Some states have pulled this off much better than others, and a high quality system of transparency should be every policymakers goal. The idea that the country has meaningful, widespread “accountability” through state testing is a demonstrably simplistic notion. The greatest trick the devil ever pulled was conflating minimal skills testing in math and reading with robust accountability. While this is obviously absurd given a moment or two of reflection, it is also deeply ingrained in people’s thinking that you can do things like show a legislative committee a chart like the one immediately above, only to have a member of that committee berate you a mere few minutes later that private schools “lack accountability.”

Er, lack accountability compared to what? I may have missed it but I’m putting the number of people in Texas having been held responsible for the state’s 28% reading proficiency rate over/under at zero unless you want to blame it on the kids themselves, most of whom have been labeled “proficient” on state tests that the Wall Street Stock Picking Chicken might pass on a good day (see Figure 1).

Well yes, but the Common Core will fix all of this. Except of course it won’t. If you’ve been paying attention, you may have noticed that states all over the place have been adopting their own tests and cut scores and discussing withdrawing all together.  Meet the new boss, same as the old boss?

The current chaos shares an origin with the wrecking of the NCLB-era state tests. It is the same reason your tax dollars get used to pay farmers not to grow food so that you can pay higher grocery bills.  Agribusiness is organized and politically active, while eaters are disorganized and politically inactive.  Organized/active beats disorganized/inactive 99 times out of a 100.

So in theory, the state sets out grade level academic standards, and then tests children against those standards. Schools thereby follow a coherent flow of content such that you do simple addition before complex addition etc. In theory teachers and schools that fail to teach the standards get held accountable. In theory, there is no unauthorized breeding on Jurassic Park, but…

As long as you are going to have academic standards and tests, you ought to fight not to have horribly deceptive systems. You should rather fight for informative tests and clear labels, but with the full knowledge that the dinosaurs on your island will constantly be breaking out of your fences in any number of ways. They may even convince some people in the leafy suburbs that the substitution of one set of standards and tests for another constitutes oppression, er, somehow…how? I’m not entirely sure but…ah…stick it to THE MAN!

Bureaucratic accountability, in short, will always face severe political limitations, and even under the best of circumstances is no substitute for parents possessing an exit option. Even under the best theoretical systems there will always be kids who would be better off somewhere else for both academic and non-academic reasons. Decentralized accountability works best with transparency to inform choices, but centralized accountability without choice will inevitably face the gravity well of regulatory capture.

The level of control you are attempting is not possible.



The Anti-Testing Zombie Apocalypse

December 1, 2014

Grrrrrr….testing ruin flavor of BRAINSSSZZZSSSS!!!!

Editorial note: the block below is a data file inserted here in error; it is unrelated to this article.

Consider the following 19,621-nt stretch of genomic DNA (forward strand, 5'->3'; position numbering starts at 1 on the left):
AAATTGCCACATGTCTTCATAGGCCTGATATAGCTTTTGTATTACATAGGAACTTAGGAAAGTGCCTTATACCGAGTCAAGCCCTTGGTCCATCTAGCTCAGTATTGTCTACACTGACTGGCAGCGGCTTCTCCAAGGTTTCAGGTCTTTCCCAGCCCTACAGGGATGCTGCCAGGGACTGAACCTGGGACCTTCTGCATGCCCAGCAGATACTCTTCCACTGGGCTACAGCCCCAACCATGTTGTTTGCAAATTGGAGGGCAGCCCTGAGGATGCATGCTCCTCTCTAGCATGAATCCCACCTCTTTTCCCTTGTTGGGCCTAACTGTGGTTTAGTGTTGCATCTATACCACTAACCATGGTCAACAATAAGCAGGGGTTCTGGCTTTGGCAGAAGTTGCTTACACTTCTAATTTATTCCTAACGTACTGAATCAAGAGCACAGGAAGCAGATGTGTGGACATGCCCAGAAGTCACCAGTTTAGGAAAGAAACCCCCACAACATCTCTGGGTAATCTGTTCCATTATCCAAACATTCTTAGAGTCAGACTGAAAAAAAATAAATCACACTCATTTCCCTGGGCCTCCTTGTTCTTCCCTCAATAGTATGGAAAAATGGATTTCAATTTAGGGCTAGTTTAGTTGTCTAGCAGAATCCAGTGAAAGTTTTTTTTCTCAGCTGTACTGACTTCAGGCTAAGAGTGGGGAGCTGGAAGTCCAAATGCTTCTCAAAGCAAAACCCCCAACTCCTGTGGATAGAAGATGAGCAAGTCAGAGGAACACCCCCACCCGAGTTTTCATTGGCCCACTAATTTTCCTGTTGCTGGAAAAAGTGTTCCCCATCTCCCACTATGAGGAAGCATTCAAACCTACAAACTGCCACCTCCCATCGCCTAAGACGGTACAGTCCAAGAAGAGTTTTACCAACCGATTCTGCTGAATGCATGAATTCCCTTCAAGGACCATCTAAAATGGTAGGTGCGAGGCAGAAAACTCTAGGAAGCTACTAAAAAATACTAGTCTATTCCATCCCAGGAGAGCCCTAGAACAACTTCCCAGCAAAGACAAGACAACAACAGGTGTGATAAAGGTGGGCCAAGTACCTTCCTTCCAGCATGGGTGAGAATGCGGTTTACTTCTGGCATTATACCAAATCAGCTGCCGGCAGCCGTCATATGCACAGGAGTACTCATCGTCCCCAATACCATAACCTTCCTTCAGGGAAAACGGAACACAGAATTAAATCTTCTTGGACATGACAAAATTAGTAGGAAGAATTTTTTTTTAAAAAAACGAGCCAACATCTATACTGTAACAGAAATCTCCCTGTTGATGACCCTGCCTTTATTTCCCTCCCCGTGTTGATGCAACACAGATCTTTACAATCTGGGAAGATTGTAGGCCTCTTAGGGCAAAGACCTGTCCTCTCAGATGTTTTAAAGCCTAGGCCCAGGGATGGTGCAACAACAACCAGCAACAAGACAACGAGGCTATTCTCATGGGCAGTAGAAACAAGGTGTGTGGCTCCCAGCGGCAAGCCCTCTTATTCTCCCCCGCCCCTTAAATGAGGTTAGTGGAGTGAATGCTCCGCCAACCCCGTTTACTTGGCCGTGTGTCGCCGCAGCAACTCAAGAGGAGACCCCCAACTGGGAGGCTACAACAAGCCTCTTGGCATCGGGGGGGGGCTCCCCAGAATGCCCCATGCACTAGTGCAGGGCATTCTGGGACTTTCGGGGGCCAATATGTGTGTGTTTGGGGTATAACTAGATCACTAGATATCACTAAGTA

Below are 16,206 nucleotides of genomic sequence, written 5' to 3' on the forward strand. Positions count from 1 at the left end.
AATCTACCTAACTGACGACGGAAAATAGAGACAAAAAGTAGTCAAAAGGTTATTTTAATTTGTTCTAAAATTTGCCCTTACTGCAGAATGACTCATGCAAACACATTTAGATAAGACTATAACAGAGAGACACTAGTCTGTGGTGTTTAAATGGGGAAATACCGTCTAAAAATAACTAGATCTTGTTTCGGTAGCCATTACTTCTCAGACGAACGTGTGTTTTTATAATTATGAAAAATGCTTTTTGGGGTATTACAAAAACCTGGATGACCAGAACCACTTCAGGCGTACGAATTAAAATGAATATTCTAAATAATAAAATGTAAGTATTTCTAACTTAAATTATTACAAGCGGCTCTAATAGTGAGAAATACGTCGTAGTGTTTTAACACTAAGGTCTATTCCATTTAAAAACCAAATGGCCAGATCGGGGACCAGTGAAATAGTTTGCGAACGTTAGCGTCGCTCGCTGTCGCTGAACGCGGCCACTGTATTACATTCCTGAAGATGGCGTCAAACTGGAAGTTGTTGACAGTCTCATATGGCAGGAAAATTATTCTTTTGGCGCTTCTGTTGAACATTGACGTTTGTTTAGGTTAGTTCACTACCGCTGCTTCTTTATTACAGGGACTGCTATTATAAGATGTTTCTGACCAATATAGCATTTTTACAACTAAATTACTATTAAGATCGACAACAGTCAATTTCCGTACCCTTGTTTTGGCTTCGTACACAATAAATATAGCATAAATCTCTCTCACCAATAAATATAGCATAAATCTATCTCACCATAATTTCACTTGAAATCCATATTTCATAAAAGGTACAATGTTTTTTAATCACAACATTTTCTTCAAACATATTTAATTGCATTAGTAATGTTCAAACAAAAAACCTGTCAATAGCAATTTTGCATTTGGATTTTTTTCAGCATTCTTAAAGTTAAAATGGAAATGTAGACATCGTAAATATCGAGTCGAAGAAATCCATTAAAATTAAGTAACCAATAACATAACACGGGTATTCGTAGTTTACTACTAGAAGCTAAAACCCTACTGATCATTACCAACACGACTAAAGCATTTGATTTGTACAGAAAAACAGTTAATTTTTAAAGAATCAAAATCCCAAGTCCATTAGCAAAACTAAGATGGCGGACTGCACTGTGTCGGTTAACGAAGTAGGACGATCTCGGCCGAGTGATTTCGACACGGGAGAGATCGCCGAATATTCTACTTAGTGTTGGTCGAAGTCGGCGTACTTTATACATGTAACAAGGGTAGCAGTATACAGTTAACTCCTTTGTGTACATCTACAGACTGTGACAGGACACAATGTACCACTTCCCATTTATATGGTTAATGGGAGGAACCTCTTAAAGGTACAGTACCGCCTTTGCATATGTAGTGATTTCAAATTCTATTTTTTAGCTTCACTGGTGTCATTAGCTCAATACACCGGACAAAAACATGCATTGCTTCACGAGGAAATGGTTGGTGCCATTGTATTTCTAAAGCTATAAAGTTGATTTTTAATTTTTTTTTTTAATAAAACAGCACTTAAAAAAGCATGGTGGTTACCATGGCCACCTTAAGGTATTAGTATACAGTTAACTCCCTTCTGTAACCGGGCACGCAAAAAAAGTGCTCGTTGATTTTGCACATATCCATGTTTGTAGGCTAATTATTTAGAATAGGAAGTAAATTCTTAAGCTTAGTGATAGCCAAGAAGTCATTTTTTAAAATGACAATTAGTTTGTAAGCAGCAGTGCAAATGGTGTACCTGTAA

(Guest Post by Matthew Ladner)

While some of the strongest supporters of standardized testing have allowed their minds to wander to counter-productive uses of overstretched waiver authority in the already dying days of a lame-duck administration, rumors have reached my ears of growing support for eliminating annual testing as a requirement under NCLB in Congress.

This may seem implausible to some, but after watching a 30+ year bipartisan consensus on transparency fold like a house of cards in Texas, nothing seems impossible. Discuss among yourselves…

The hour is later than you think…

The Rebels in the Hills Throw the Capital into Disarray

August 17, 2011

(Guest Post by Matthew Ladner)

Libya? Well yes at the moment but also NCLB as the Department has decided to allow states to retroactively “reset” their proficiency goals.

Over at Eduwonk, Andy grouses that if you have your attorneys study the fine print, it is actually 92 percent proficiency, and not 2014. He may be right, but the state departments of education either don’t agree or don’t realize it. The AMO charts I have seen all end with 100 percent proficiency in 2014.

McNeil and Klein write:

By letting a state retroactively revise its proficiency targets so that schools do better under the law, the department is setting a precedent that it’s willing to use any loophole or technicality to, depending on your perspective, help states out or avoid making tough decisions against states. This, too, despite vows in June that the Education Department would “enforce” the law.

After a similar faceoff with Idaho chief Tom Luna, the department also let that state keep its proficiency targets level, too, because Idaho hadn’t taken advantage of the three-years-in-a-row allowance.

Department officials say they want to give states breathing room until the details of the package come out next month. But one question I have is: If states can just go back and redo their proficiency targets so schools keep making AYP, why apply for a waiver, especially if you have to adopt reforms prescribed by the Obama administration?

Why indeed? State officials seem likely to draw the conclusion that the Department is profoundly reluctant to employ their only real weapon (withdraw of federal funds) in pursuit of a goal which Secretary Duncan has (correctly) described as utopian. A great loophole hunt may be silly, but it beats having states simply drop their cut scores or openly defy federal law while still taking federal money.

Let’s see what happens next…

Testing, Cheating, Culture and Corruption

July 21, 2011

(Guest post by Greg Forster)

Matt draws our attention to some of the broader issues raised by the APS scandal. Cheating is not just about cheating.

Here’s another one of those broader issues I think we should take note of. To call this “cheating” is really inadequate. This was a whole institutional culture in which cheating had become not just acceptable, but normal. This was way beyond teachers subtly indicating the correct answers (such as through tone of voice) or deliberately seating bad students next to good ones (so they could copy). Those things happened, but much more happened.